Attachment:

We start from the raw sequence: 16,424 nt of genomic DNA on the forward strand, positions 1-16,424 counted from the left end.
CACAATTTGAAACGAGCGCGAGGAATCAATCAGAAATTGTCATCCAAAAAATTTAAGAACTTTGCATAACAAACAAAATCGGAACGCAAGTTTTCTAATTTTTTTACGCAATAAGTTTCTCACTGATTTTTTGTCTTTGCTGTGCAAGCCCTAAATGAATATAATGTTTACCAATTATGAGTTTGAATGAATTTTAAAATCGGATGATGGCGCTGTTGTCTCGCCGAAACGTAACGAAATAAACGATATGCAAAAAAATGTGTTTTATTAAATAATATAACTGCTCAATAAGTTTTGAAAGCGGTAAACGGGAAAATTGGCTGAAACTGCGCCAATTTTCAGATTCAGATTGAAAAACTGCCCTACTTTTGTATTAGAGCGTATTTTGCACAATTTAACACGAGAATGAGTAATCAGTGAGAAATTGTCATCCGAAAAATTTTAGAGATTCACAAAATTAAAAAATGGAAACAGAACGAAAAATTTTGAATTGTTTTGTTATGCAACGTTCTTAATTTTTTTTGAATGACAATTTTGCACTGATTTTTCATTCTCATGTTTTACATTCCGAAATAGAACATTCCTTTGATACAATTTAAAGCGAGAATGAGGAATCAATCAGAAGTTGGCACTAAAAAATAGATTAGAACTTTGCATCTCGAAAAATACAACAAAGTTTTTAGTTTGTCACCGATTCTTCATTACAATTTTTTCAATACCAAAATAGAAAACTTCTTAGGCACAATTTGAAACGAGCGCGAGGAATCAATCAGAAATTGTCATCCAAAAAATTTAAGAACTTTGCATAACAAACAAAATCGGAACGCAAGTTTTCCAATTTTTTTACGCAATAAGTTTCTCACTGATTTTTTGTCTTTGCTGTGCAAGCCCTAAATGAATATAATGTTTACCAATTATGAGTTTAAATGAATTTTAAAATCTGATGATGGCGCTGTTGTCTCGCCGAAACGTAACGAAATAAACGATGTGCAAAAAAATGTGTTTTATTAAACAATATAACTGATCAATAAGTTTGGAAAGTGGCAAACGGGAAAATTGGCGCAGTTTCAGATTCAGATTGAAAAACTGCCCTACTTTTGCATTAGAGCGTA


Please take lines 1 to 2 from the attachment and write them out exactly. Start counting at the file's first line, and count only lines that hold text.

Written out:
We start from the raw sequence: 16,424 nt of genomic DNA on the forward strand, positions 1-16,424 counted from the left end.
CACAATTTGAAACGAGCGCGAGGAATCAATCAGAAATTGTCATCCAAAAAATTTAAGAACTTTGCATAACAAACAAAATCGGAACGCAAGTTTTCTAATTTTTTTACGCAATAAGTTTCTCACTGATTTTTTGTCTTTGCTGTGCAAGCCCTAAATGAATATAATGTTTACCAATTATGAGTTTGAATGAATTTTAAAATCGGATGATGGCGCTGTTGTCTCGCCGAAACGTAACGAAATAAACGATATGCAAAAAAATGTGTTTTATTAAATAATATAACTGCTCAATAAGTTTTGAAAGCGGTAAACGGGAAAATTGGCTGAAACTGCGCCAATTTTCAGATTCAGATTGAAAAACTGCCCTACTTTTGTATTAGAGCGTATTTTGCACAATTTAACACGAGAATGAGTAATCAGTGAGAAATTGTCATCCGAAAAATTTTAGAGATTCACAAAATTAAAAAATGGAAACAGAACGAAAAATTTTGAATTGTTTTGTTATGCAACGTTCTTAATTTTTTTTGAATGACAATTTTGCACTGATTTTTCATTCTCATGTTTTACATTCCGAAATAGAACATTCCTTTGATACAATTTAAAGCGAGAATGAGGAATCAATCAGAAGTTGGCACTAAAAAATAGATTAGAACTTTGCATCTCGAAAAATACAACAAAGTTTTTAGTTTGTCACCGATTCTTCATTACAATTTTTTCAATACCAAAATAGAAAACTTCTTAGGCACAATTTGAAACGAGCGCGAGGAATCAATCAGAAATTGTCATCCAAAAAATTTAAGAACTTTGCATAACAAACAAAATCGGAACGCAAGTTTTCCAATTTTTTTACGCAATAAGTTTCTCACTGATTTTTTGTCTTTGCTGTGCAAGCCCTAAATGAATATAATGTTTACCAATTATGAGTTTAAATGAATTTTAAAATCTGATGATGGCGCTGTTGTCTCGCCGAAACGTAACGAAATAAACGATGTGCAAAAAAATGTGTTTTATTAAACAATATAACTGATCAATAAGTTTGGAAAGTGGCAAACGGGAAAATTGGCGCAGTTTCAGATTCAGATTGAAAAACTGCCCTACTTTTGCATTAGAGCGTA